It’s not long before Olivia’s icy cool exterior is shattered by the intelligent and wickedly hot sheikh, and business is surpassed by sweet, stolen pleasures. But outside the bedroom, there’s reality to be faced. Soon Khaled must return to his obligations – and his betrothed – in Saqat.

Caught between duty and ambition, can an oil tycoon and a sexy sheikh find room for love… or will this business deal spell disaster for them both?

Review:

I wanted to read The Oil Tycoon and Her Sexy Sheikh because I was curious to see how the conflict between the characters would be portrayed.  Olivia is an executive at a successful oil company, and in order to ensure that she will take her father’s place  when he retires, she needs to land the contract to drill for oil in the waters off of Saqat.  Khaled is next in line to rule the country, but he is also a marine biologist.  He has studied the long term effects of oil spills on marine life, and what he has learned is discouraging.  It takes far longer than originally thought for the aquatic ecosystem to recover from the devastating consequences of a spill, and he is reluctant to allow any corporation to set up shop in his coastal waters.  He doesn’t believe that safety precautions go far enough, and he thinks that the cleanup efforts outlined in the contract are also lacking.  But tempering his reluctance to open up Saqat to oil investors is the need to alleviate the poverty of his  people.  The money from oil production would help bring education and improvements in medical care, and it is very difficult for him to turn that down.  I enjoyed this conflict between these two driven people.  Olivia is gung-ho to prove herself to the naysayers at her father’s company, and Khaled wants what’s best for both his country and his people.  This puts them at odds with each other, and it is a heavy weight on Khaled’s shoulders.  Does he allow these foreigners into the pristine waters, when there is a potential that they will bring ruin to the fragile ecosystem?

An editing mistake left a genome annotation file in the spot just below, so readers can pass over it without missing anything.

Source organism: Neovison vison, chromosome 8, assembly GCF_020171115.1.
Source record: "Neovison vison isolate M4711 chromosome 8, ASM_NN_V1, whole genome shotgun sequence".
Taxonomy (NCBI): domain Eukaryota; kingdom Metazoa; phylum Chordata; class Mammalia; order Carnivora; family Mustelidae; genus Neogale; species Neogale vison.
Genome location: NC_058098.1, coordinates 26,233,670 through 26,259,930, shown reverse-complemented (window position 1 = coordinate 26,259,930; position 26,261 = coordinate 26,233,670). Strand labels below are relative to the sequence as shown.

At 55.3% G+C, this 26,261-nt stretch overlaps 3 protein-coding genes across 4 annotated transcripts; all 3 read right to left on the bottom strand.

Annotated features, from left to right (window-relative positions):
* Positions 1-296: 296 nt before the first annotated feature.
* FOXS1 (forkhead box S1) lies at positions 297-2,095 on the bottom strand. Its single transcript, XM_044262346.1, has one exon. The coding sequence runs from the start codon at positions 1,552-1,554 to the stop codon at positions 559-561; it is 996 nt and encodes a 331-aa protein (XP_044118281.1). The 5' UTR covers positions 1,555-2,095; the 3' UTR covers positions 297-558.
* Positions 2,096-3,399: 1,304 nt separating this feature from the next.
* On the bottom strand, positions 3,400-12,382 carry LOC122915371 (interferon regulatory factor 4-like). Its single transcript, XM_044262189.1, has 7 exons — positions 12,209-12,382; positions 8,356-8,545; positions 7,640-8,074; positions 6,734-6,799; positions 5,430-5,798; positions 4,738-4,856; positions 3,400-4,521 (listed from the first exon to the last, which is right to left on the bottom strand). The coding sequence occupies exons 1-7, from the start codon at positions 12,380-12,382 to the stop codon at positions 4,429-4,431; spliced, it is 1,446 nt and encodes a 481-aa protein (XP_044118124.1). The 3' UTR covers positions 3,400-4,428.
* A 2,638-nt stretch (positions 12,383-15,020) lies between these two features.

While I found the business negotiations interesting, I was not convinced about the romantic conflict between Khaled and Olivia.  They are instantly attracted to each other, but because Khaled is next in line to inherit the throne, he tries to put the brakes on their budding relationship.  It just can’t work out for them, because he has a duty to his people.  Their relationship can’t go anywhere, because he is expected to marry a quiet, respectable Muslim girl from Saqat, and Olivia just doesn’t fit into the mold he has imagined his future wife must fit  into.  I didn’t buy into this conflict because the only person who had a problem with them being a couple was Khaled.  Once Olivia arrived in his country, almost everyone was open and friendly with her.  Everyone seemed to accept her.  There was no opposition to her being in the palace, other than the opposition that Khaled brought into their relationship, so I didn’t feel that there was a sense of tension or suspense about their romance.  I was a little dismayed that it took Khaled so long to question his own concerns, because he is certainly smarter than that, and as a scientist, it should have been in his nature to re-evaluate his conclusions.

Despite that complaint,  I found The Oil Tycoon and Her Sexy Sheikh a quick, satisfying read.  I gobbled this one up, was annoyed by Olivia’s distant, clueless father, and cheered her on as she sought to find a purpose in life beyond the one she had envisioned for herself.  Olivia, like Khaled, put pressure on herself to be something that she thought other people expected of her.  She wanted to succeed in her father’s business so much because she sought his approval, something that she never felt he had given to her.  Until she meet Khaled and traveled to Saqat, she never questioned her life goals.  Once she met him, though, she was forced to admit that maybe the career path she was pursuing wasn’t really the one she wanted.  The final resolution ties up all of the loose ends, and finds happiness and a new purpose for both protagonists and the citizens of Saqat.

Grade: B-/C+

Review copy provided by publisher